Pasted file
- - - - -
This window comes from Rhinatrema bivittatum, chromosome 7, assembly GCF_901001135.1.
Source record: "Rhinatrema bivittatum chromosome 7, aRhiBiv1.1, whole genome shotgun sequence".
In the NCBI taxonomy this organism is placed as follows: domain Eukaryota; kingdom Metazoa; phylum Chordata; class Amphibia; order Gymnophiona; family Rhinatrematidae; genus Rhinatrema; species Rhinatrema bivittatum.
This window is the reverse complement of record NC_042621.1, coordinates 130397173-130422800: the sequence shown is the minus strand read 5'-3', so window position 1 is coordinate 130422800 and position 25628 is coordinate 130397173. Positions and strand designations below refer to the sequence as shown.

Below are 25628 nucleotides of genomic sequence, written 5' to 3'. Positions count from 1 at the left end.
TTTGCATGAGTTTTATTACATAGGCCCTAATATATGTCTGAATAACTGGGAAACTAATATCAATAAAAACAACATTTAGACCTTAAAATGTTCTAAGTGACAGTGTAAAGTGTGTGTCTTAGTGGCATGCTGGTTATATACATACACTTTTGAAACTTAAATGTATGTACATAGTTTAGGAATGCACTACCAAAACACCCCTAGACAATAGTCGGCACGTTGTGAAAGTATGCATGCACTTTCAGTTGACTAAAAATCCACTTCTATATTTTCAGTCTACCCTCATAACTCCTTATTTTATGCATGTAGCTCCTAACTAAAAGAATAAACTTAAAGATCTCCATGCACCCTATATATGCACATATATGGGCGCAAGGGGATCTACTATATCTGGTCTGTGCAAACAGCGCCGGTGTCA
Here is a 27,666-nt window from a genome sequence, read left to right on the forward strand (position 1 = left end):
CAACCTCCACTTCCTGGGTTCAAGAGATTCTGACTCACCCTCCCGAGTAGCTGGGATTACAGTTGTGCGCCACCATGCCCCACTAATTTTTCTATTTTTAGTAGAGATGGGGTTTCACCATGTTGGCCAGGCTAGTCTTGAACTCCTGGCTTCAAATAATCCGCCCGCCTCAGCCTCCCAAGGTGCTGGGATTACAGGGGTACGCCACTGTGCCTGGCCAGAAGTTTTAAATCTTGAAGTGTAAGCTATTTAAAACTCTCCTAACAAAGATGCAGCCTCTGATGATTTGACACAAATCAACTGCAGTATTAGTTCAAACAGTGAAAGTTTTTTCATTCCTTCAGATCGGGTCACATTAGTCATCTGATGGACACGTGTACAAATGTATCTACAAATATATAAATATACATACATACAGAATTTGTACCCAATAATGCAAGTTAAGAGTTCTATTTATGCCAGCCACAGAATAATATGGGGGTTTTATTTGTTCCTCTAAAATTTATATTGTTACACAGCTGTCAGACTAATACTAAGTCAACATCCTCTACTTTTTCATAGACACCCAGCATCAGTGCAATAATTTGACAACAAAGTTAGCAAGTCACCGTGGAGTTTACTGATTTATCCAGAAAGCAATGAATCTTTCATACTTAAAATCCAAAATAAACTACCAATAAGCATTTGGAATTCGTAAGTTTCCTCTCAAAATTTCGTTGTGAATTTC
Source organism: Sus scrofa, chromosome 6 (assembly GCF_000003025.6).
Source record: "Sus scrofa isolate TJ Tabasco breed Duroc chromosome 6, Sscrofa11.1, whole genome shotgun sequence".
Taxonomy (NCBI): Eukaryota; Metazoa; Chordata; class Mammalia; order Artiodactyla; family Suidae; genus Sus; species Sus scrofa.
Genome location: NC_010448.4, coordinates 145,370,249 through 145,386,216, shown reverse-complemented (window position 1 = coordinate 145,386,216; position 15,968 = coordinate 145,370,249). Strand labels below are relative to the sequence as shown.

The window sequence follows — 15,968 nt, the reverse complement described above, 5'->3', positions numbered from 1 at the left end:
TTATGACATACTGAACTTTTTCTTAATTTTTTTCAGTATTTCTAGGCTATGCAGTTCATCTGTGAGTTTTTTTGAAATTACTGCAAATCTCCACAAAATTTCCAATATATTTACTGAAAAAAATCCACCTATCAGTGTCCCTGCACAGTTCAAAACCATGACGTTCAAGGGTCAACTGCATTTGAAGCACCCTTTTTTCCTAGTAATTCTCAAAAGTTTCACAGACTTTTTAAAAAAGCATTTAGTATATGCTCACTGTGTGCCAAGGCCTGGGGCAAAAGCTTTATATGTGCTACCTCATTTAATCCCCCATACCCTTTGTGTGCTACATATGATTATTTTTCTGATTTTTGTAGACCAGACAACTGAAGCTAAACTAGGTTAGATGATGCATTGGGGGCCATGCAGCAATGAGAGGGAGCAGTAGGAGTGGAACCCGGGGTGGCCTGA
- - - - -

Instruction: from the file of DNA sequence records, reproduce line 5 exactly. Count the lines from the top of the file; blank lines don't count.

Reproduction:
Below are 25628 nucleotides of genomic sequence, written 5' to 3'. Positions count from 1 at the left end.